Friday, November 1, 2013

Random Acts of Blessing

A blog post I recently read about parenting really resonated with me. The suggestion I took to heart was to look at your children and say 'I love you' with your eyes. Here was definitely a concept worth trying - and it was like magic! Those little eyes staring back at me said, "I love you" right back. The loving interactions between us increased exponentially - it became my secret super power. Not willing to leave well enough alone, I made an effort to try my new found skill on others. After all, haven't we been inundated with pleadings to love in scripture verses, parables, and gems of wisdom from our parents?

Forgive Us Our Trespasses, as we Forgive


You see, I have accumulated a lifetime of little regrets - things that I could have, should have done differently. That grouchy waitress, the rude clerk, the driver who cut me off - I have felt smugly irate. But then, like a clap of thunder, it hit me. When I'm the one at fault, I make excuses. I'm having a bad day, the kids are distracting, I didn't mean to - it's so easy to explain when it's me. Mea Culpa! If I'm so willing to rationalize my faults, why should I not do the same for others? Why not assume the best, instead of the worst?

Whatever You Do to the Least of These


When we begin to look at others with the eyes of God's love, when we see them from the inside out - that's when we are living the Gospel. Over and over, we are told to love others as we love ourselves. The Beatitudes, alone, speak volumes of this type of compassion and love. God loves us all - bumps included. He doesn't care if we're educated, successful, beautiful, or accomplished. What He cares about is something we, humans, can't see - the immortal soul of each of His creatures.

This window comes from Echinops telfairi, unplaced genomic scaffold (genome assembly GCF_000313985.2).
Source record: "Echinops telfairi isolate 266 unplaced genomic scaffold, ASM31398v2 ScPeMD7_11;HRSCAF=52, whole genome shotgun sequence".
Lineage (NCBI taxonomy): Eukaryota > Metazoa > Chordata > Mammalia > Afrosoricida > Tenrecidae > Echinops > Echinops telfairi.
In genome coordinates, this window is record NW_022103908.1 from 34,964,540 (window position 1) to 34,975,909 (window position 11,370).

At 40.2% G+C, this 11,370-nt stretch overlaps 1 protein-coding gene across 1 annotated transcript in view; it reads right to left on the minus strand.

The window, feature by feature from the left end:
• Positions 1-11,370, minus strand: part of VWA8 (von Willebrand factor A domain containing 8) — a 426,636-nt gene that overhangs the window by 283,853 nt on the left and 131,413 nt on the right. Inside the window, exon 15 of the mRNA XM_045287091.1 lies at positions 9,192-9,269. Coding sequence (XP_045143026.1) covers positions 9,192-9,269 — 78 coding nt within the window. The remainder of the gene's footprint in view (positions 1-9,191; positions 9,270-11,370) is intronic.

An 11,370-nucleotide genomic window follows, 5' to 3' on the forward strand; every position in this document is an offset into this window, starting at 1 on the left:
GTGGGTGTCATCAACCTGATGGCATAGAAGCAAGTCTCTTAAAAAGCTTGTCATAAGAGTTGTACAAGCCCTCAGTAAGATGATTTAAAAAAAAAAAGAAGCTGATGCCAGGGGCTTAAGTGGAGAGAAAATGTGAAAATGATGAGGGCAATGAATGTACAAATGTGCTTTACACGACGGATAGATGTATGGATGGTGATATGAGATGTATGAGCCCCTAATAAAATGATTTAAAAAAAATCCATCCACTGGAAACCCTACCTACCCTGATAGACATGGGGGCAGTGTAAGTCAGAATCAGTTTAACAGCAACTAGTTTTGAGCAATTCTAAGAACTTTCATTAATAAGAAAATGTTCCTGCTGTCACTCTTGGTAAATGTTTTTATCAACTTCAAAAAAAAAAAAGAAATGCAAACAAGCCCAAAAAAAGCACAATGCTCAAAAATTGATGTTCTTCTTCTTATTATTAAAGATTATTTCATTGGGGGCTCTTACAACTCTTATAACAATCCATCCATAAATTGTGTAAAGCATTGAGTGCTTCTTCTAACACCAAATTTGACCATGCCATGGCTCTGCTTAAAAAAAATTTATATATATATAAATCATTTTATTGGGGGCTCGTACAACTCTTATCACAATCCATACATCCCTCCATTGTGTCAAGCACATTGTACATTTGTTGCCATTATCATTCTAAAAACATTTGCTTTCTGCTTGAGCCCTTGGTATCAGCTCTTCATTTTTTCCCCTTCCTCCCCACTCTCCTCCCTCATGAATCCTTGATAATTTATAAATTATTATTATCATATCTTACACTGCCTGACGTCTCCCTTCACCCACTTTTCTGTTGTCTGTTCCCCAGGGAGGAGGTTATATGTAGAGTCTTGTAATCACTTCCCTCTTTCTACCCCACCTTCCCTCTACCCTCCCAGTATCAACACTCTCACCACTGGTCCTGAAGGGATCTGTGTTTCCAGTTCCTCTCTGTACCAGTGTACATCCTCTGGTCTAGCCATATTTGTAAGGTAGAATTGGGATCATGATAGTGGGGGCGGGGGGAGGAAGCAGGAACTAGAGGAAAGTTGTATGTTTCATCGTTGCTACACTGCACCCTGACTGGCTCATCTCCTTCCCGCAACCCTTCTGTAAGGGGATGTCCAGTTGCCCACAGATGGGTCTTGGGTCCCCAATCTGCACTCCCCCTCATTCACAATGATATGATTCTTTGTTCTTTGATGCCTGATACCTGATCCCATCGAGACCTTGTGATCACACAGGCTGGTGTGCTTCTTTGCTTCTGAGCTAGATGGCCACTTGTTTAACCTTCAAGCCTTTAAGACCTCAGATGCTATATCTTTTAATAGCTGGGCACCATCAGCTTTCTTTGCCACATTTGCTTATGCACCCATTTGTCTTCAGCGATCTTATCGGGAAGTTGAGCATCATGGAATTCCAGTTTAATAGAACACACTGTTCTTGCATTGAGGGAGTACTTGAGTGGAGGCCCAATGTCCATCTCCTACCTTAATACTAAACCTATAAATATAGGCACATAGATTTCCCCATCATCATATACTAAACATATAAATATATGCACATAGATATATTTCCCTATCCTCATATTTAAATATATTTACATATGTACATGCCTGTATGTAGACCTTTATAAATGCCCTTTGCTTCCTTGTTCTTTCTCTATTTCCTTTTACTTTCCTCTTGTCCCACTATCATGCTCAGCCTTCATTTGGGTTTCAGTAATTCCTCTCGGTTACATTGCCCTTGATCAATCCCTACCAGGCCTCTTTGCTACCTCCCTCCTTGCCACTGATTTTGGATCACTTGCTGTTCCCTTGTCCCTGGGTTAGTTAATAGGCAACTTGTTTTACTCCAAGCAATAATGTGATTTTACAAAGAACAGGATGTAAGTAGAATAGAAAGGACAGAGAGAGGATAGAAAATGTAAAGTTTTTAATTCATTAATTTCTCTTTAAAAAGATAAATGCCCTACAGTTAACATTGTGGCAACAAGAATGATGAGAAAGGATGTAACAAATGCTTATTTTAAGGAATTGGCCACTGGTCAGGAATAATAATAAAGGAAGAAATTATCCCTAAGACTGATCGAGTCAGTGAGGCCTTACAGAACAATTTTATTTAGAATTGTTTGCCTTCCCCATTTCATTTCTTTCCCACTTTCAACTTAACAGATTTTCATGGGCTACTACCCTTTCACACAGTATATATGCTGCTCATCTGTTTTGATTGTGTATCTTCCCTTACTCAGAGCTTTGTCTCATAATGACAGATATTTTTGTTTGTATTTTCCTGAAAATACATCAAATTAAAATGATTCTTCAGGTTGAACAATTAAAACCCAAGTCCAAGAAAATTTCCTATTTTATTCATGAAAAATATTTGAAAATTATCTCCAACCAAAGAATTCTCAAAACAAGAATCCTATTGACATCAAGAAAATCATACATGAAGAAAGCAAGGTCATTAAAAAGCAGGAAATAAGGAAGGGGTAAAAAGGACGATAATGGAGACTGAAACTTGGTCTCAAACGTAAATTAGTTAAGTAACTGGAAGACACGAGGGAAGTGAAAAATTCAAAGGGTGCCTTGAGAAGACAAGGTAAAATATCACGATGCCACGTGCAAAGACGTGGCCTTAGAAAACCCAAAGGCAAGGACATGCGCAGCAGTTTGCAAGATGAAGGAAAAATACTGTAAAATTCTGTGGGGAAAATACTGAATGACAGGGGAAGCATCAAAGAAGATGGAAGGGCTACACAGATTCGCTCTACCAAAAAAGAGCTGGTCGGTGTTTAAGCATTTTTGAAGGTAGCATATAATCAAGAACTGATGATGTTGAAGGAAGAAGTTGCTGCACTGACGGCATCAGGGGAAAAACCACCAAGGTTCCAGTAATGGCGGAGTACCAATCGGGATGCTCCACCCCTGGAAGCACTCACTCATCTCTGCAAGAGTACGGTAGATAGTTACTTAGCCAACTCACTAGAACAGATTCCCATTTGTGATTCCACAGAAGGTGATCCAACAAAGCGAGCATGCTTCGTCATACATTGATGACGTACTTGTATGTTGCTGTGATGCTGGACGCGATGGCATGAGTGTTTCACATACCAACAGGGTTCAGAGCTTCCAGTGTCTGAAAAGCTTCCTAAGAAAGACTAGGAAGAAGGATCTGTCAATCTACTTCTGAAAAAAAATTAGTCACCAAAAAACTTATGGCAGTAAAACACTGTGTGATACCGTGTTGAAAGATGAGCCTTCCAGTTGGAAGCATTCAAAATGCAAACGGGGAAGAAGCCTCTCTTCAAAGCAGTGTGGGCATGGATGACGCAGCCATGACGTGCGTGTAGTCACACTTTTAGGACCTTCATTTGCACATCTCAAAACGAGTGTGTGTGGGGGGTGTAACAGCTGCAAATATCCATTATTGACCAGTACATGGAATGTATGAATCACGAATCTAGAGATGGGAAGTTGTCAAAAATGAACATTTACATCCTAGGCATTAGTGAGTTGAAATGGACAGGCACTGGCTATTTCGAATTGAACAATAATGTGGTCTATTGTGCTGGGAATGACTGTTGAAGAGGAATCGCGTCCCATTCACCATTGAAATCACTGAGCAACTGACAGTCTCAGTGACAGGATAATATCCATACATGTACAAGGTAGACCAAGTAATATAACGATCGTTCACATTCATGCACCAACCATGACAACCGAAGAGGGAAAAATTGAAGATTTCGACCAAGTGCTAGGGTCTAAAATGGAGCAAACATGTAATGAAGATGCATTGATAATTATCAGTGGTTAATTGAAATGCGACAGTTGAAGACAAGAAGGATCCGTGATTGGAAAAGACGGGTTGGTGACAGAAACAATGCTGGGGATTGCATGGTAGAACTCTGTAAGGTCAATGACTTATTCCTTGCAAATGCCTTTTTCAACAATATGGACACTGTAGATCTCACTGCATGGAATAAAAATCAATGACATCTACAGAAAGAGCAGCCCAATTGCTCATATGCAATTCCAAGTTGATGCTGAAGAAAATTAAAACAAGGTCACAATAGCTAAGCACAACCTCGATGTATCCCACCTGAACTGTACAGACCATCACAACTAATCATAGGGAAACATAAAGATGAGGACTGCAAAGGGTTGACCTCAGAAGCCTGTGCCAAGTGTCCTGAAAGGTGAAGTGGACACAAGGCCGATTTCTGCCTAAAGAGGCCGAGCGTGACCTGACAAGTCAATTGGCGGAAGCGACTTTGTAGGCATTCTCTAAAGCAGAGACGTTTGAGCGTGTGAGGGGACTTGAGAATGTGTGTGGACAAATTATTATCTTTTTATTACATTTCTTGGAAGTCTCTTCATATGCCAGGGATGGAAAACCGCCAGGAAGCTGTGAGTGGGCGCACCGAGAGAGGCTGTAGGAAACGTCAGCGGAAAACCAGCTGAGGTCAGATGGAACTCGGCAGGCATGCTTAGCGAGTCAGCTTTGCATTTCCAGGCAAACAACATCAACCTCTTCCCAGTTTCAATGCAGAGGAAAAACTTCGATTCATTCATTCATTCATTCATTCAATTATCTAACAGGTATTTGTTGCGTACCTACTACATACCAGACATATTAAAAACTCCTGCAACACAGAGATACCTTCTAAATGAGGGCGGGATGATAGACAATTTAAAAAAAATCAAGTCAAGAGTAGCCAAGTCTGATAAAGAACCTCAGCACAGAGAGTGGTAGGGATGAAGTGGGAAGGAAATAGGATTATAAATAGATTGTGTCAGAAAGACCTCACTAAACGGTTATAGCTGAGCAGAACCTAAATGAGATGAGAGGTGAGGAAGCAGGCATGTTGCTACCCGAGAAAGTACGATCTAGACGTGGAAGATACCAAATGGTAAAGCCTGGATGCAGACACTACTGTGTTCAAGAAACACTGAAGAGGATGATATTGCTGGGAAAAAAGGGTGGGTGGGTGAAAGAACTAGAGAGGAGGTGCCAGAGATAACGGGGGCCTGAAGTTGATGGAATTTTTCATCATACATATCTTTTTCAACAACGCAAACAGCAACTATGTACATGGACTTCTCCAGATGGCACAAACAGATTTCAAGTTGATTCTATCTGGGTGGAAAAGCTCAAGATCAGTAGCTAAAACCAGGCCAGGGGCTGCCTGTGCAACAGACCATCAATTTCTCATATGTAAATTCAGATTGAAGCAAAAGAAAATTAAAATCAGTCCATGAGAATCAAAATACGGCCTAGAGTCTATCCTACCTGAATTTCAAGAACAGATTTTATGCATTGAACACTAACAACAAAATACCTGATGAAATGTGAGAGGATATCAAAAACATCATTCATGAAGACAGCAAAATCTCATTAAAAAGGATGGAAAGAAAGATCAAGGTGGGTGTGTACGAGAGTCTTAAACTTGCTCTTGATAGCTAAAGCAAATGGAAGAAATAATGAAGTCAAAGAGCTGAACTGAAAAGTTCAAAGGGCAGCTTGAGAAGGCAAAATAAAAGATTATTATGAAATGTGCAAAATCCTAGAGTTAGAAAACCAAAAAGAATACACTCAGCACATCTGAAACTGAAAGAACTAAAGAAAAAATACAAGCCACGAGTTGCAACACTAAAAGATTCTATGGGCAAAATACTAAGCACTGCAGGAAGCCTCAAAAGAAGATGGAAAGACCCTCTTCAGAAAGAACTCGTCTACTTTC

Performing Random Acts of Blessing


So what are we to take away from these thoughts? What's the point of these ponderings? It all began with that silent look of "I love you" and bringing it to the world around me. Looking at others from the inside out, helps me to focus on the love God feels for us all. What he sees is one of His creatures - not the unkempt hair, questionable clothing, or frantic mind - He sees someone He loves. If I am to live like Him, then I must look inside too - seeing the humanity, yes, but more importantly - seeing the eternal soul.

When I see someone who appears unattractive (looks, attitude, behavior), I give them an "I love you smile". It's become a habit - slowly - to whisper a little internal prayer for them. "Jesus, please bless this person, whom I almost judged just now". I know that He loves us all, maybe the more difficult ones are loved even more. Memories of a quip from my mother come to mind, "when a teenager is the least lovable, that's when they need the most love". We have to wonder how many times our Father in Heaven has felt that way about us.

Transforming Your Love a Little at a Time



A little bit of kindness can go a long way. Now, whenever I encounter a stranger - especially one who looks particularly harsh - I silently bless them. When I encounter a home brandishing the rainbow flag of the United States, I offer a silent prayer for the occupants. When I'm feeling particularly impatient with little voices, who insistently call my name, I stop, look into their eyes and silently say, 'I love you'. I'm not always successful, but success is my goal. The bonus is, sometimes we really do receive in return, that which we give. And if we don't? St. Josemaria Escriva said it beautifully:

Don't say: "that person gets on my nerves". Think: "that person sanctifies me".

There are so many examples in the lives of the saints. These little random acts of blessing can become like St. Theresa's 'little way' - one person at a time. Just think of the possibilities of spreading the wealth of God's love with everyone we encounter. What a beautiful community of God's love we could build! So let's all join together in performing random acts of blessing. In return, we will be ones who are blessed.